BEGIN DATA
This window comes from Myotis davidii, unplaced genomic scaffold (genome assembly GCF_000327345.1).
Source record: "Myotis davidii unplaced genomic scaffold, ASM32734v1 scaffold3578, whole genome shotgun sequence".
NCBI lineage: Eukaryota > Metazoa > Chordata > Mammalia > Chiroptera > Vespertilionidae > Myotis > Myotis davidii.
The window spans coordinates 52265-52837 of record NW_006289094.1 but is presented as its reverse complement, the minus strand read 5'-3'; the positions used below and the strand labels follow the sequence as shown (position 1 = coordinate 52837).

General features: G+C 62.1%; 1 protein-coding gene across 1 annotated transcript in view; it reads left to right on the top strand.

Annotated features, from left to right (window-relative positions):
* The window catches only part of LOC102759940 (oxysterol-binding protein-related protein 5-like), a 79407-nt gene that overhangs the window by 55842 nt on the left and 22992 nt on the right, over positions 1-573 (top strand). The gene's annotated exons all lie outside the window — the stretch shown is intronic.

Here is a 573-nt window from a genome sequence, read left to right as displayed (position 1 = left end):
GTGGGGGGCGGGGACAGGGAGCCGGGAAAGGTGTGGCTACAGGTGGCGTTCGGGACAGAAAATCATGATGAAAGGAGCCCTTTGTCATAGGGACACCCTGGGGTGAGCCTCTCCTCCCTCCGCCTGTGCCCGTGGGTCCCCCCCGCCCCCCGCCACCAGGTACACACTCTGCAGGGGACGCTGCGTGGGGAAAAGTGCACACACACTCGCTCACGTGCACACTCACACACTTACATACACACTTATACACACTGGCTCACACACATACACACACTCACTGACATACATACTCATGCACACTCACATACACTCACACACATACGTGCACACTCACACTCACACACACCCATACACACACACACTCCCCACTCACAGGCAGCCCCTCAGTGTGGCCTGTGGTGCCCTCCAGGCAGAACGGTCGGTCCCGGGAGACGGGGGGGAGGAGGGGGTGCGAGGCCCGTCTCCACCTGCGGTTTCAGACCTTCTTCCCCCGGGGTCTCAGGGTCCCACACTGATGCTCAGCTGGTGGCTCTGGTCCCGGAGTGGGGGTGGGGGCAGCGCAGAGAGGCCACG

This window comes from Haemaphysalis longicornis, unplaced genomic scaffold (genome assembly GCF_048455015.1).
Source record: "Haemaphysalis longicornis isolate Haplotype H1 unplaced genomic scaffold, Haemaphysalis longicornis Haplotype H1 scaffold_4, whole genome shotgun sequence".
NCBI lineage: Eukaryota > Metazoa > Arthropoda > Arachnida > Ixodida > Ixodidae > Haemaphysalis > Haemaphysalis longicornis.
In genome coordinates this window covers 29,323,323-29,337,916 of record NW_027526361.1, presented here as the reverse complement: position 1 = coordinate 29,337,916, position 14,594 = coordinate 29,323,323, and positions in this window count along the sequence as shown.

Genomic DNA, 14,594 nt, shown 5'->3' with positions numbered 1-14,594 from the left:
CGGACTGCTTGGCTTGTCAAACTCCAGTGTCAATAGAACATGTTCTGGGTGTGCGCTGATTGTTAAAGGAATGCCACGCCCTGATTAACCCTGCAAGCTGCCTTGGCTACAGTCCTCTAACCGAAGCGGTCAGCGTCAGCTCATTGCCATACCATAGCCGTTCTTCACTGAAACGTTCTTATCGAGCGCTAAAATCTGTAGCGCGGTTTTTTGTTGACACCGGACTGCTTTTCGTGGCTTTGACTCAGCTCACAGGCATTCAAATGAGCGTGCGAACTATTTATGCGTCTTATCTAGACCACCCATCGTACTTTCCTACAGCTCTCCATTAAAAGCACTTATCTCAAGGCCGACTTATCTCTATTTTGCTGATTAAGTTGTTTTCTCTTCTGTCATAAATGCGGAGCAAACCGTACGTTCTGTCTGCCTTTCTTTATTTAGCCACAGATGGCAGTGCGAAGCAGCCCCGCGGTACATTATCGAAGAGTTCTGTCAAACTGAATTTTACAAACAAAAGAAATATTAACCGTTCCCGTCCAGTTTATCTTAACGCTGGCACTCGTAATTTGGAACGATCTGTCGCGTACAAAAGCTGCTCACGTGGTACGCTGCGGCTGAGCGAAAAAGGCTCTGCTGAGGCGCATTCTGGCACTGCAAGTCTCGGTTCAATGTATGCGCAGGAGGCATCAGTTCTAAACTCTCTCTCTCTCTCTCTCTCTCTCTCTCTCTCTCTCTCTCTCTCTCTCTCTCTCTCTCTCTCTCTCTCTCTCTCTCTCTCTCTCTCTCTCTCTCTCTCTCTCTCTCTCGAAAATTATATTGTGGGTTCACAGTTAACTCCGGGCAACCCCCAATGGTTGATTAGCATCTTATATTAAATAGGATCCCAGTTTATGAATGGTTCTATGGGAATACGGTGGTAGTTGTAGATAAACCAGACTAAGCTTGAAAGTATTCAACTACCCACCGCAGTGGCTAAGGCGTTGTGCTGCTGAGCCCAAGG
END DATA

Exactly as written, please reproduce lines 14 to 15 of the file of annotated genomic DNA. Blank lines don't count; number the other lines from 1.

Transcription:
Genomic DNA, 14,594 nt, shown 5'->3' with positions numbered 1-14,594 from the left:
CGGACTGCTTGGCTTGTCAAACTCCAGTGTCAATAGAACATGTTCTGGGTGTGCGCTGATTGTTAAAGGAATGCCACGCCCTGATTAACCCTGCAAGCTGCCTTGGCTACAGTCCTCTAACCGAAGCGGTCAGCGTCAGCTCATTGCCATACCATAGCCGTTCTTCACTGAAACGTTCTTATCGAGCGCTAAAATCTGTAGCGCGGTTTTTTGTTGACACCGGACTGCTTTTCGTGGCTTTGACTCAGCTCACAGGCATTCAAATGAGCGTGCGAACTATTTATGCGTCTTATCTAGACCACCCATCGTACTTTCCTACAGCTCTCCATTAAAAGCACTTATCTCAAGGCCGACTTATCTCTATTTTGCTGATTAAGTTGTTTTCTCTTCTGTCATAAATGCGGAGCAAACCGTACGTTCTGTCTGCCTTTCTTTATTTAGCCACAGATGGCAGTGCGAAGCAGCCCCGCGGTACATTATCGAAGAGTTCTGTCAAACTGAATTTTACAAACAAAAGAAATATTAACCGTTCCCGTCCAGTTTATCTTAACGCTGGCACTCGTAATTTGGAACGATCTGTCGCGTACAAAAGCTGCTCACGTGGTACGCTGCGGCTGAGCGAAAAAGGCTCTGCTGAGGCGCATTCTGGCACTGCAAGTCTCGGTTCAATGTATGCGCAGGAGGCATCAGTTCTAAACTCTCTCTCTCTCTCTCTCTCTCTCTCTCTCTCTCTCTCTCTCTCTCTCTCTCTCTCTCTCTCTCTCTCTCTCTCTCTCTCTCTCTCTCTCTCTCTCTCTCTCTCTCTCGAAAATTATATTGTGGGTTCACAGTTAACTCCGGGCAACCCCCAATGGTTGATTAGCATCTTATATTAAATAGGATCCCAGTTTATGAATGGTTCTATGGGAATACGGTGGTAGTTGTAGATAAACCAGACTAAGCTTGAAAGTATTCAACTACCCACCGCAGTGGCTAAGGCGTTGTGCTGCTGAGCCCAAGG